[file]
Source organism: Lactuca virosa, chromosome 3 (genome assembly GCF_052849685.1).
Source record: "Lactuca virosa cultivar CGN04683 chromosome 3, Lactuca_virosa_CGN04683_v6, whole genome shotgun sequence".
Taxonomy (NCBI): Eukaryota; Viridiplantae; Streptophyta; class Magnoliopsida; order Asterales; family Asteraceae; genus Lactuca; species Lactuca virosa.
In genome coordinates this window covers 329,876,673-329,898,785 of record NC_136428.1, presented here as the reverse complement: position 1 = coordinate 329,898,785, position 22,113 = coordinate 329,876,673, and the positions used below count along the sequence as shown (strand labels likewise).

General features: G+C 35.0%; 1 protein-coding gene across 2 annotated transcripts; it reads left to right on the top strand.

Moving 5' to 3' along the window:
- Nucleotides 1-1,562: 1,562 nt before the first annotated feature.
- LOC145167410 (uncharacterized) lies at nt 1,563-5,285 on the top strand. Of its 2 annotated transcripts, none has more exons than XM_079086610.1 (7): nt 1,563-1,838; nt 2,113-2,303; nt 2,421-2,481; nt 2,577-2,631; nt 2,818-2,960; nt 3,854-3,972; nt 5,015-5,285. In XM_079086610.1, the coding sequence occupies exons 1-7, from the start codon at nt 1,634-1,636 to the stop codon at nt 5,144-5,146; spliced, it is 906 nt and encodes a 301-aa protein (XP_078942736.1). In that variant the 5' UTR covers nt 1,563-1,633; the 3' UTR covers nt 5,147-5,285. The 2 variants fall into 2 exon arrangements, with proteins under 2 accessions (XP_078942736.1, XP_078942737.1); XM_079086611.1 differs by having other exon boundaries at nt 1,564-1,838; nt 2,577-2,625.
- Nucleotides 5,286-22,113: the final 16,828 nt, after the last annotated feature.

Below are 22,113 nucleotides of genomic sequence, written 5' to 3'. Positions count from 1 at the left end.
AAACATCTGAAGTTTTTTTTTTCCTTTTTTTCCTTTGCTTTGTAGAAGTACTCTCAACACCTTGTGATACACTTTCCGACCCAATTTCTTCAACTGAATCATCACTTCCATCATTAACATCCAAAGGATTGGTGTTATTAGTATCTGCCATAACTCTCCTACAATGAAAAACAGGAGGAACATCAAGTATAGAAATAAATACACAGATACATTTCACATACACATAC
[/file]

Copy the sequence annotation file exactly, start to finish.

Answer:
Source organism: Lactuca virosa, chromosome 3 (genome assembly GCF_052849685.1).
Source record: "Lactuca virosa cultivar CGN04683 chromosome 3, Lactuca_virosa_CGN04683_v6, whole genome shotgun sequence".
Taxonomy (NCBI): Eukaryota; Viridiplantae; Streptophyta; class Magnoliopsida; order Asterales; family Asteraceae; genus Lactuca; species Lactuca virosa.
In genome coordinates this window covers 329,876,673-329,898,785 of record NC_136428.1, presented here as the reverse complement: position 1 = coordinate 329,898,785, position 22,113 = coordinate 329,876,673, and the positions used below count along the sequence as shown (strand labels likewise).

General features: G+C 35.0%; 1 protein-coding gene across 2 annotated transcripts; it reads left to right on the top strand.

Moving 5' to 3' along the window:
- Nucleotides 1-1,562: 1,562 nt before the first annotated feature.
- LOC145167410 (uncharacterized) lies at nt 1,563-5,285 on the top strand. Of its 2 annotated transcripts, none has more exons than XM_079086610.1 (7): nt 1,563-1,838; nt 2,113-2,303; nt 2,421-2,481; nt 2,577-2,631; nt 2,818-2,960; nt 3,854-3,972; nt 5,015-5,285. In XM_079086610.1, the coding sequence occupies exons 1-7, from the start codon at nt 1,634-1,636 to the stop codon at nt 5,144-5,146; spliced, it is 906 nt and encodes a 301-aa protein (XP_078942736.1). In that variant the 5' UTR covers nt 1,563-1,633; the 3' UTR covers nt 5,147-5,285. The 2 variants fall into 2 exon arrangements, with proteins under 2 accessions (XP_078942736.1, XP_078942737.1); XM_079086611.1 differs by having other exon boundaries at nt 1,564-1,838; nt 2,577-2,625.
- Nucleotides 5,286-22,113: the final 16,828 nt, after the last annotated feature.

Below are 22,113 nucleotides of genomic sequence, written 5' to 3'. Positions count from 1 at the left end.
AAACATCTGAAGTTTTTTTTTTCCTTTTTTTCCTTTGCTTTGTAGAAGTACTCTCAACACCTTGTGATACACTTTCCGACCCAATTTCTTCAACTGAATCATCACTTCCATCATTAACATCCAAAGGATTGGTGTTATTAGTATCTGCCATAACTCTCCTACAATGAAAAACAGGAGGAACATCAAGTATAGAAATAAATACACAGATACATTTCACATACACATAC